BOOK REVIEW: Medicine, Mafia Style!
Beat the Reaper: A Novel
Written by: Josh Bazell
House meets The Sopranos—there’s your Hollywood pitch line for the debut novel of talented newcomer Josh Bazell. But it’s so much more than that: part medical mystery, part action-adventure thriller, part character study, Beat the Reaper deftly explores the scope of revenge, loyalty and one’s capacity for redemption. We are introduced to the novel’s protagonist, a New York City doctor, as he’s getting mugged on his way to work. But rather than acquiescing, he expertly dislocates the mugger’s arm, smashes his nose in and takes his gun. Peter Brown is clearly no ordinary doctor. Left to fend for himself at the age of 14 after the vicious murder of his grandparents, Pietro Brnwa takes up karate and a fateful friendship with David Locano, aka Skinflick, whose father was a lawyer by day, a mobster by night. Initially attracted to the mafia for personal retribution, Brnwa descends deeper into the Locano family and their ties, and finds that he is disturbingly good at his job. A perfectly orchestrated series of events leads Pietro into murder, a test of his friendship with Skinflick and the threat of jail. Instead, he ends up at dingy, dilapidated Manhattan Catholic Hospital as Dr. Peter Brown, a member of WITSEC, the U.S. Marshal’s Service Witness Security Program. Peter’s anonymity comes to a crashing halt when he treats a blast from the past, in the form of terminally ill patient Eddy Squillante, who recognizes him as the erstwhile “Bearclaw” Brnwa. As long as he can keep Squillante alive, he staves off some angry mobsters looking to get reacquainted. To do so, he must navigate through a sea of other patients, a shady surgeon assigned to Squillante’s case, and external forces looking to ensure that he fails. Oh and by the way, he has eight hours. (Why is Peter known to the mobsters as Bearclaw? You’ll have to read the book and find out… it’s downright incriminating!)
Pietro Brnwa is a unique, memorable character in the best tradition of detective fiction heroes. Not one you’d call warm and fuzzy, he ascribes himself as “God’s original asshole” and his sycophantic medical students as “two cups of human misery in short white coats”. He has a short temper, a snarky aside for most everything and everyone that crosses his path, and generally looks at the glass as half empty. But Pietro also has a defined moral code of ethics. His very reason for joining the Mafia—to avenge his grandparents’ senseless death—is practical, not glamorous. He won’t kill women or children, as evidenced by his refusal to kill the sister of the man that sold his grandparents to Auschwitz. And he manages to show a tender side with the only woman he’s ever loved, and who plays a tragic role in the final showdown between his past and present. More importantly, Brnwa, as Peter Brown, is an excellent doctor. Sure he has plenty of insults for fellow physicians, no patience for patients, and crunches on Moxfane tables to stay awake enough for rounds. But he also cares enough to make time for a frightened cancer patient awaiting surgery, to retrieve a lost well-meaning elderly patient with dementia and to perform an impossible surgery on the dying Mob messenger that’s been sent to warn him. Okay, that last one was a necessity.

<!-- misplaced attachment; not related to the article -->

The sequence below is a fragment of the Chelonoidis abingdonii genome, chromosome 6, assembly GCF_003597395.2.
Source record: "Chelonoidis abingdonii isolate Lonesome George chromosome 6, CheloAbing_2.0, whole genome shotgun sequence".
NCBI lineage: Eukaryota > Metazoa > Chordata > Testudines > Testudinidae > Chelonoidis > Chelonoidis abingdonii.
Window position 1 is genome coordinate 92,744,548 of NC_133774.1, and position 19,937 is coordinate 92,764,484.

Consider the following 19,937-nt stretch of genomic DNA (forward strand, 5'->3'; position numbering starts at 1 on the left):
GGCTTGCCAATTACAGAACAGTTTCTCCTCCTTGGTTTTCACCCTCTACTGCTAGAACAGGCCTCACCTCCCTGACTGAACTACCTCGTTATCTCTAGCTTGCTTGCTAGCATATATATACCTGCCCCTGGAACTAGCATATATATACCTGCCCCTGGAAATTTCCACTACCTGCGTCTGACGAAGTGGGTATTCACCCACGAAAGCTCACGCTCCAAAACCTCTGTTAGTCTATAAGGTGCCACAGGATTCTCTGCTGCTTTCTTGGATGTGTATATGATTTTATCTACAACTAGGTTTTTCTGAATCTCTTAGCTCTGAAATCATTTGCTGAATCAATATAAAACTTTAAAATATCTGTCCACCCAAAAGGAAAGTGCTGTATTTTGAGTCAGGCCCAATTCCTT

On top of the intricate action, mind-bending medicine and humor, the book’s style is immensely enjoyable—sexy, sleek, fast-paced, and a little too cool for old school. Bazell unfolds the plot cleverly with side-by-side storylines. Peter Brown’s impending peril is told compactly over the course of the eight hours that interweaves his reunion with old friends with an interesting medical mystery and a rather unfortunate incident with an Assman and a needle. All in a day’s work. Concomitantly, Pietro Brnwa’s story transpires over a more protracted period of time, and the reader absorbs the tragedies that befell Pietro from his early days in the mob through to the deal that lands him in witness protection, learning what makes him tick along the way. The past merges seamlessly with the present to culminate in an ending so shocking and imaginative, you will want to have an anatomy textbook, not to mention a strong stomach, to piece it all together. Interspersed throughout are little factoids and medical footnotes that add a rich third dimension to the novel’s flow and to our protagonist’s hilariously sarcastic wit. Did you know that scrub suits are reversible, that some of the most prosperous pharmaceutical companies had a shameful history of slave labor at Auschwitz, that you can’t run DNA tests from urine, that surgeons will use some pretty superfluous silly vocabulary to avoid saying “head up” or “head down” in surgery, or the real reason that Tony Soprano’s cover as a garbage consultant is ironic? Neither did I. Rarely does a thriller afford you the opportunity to pick up some knowledge while you’re being entertained, and for that, Beat the Reaper gets the ScriptPhD.com seal of approval!
As if all of this isn’t enough to get you excited, the book is currently being adapted for film by the same team of screenwriters that brought you Ocean’s Thirteen. There are even rumblings of Leonardo DiCaprio playing Peter Brown/Pietro Brnwa/Bearclaw. So go out and please support a local bookstore in picking up a copy today!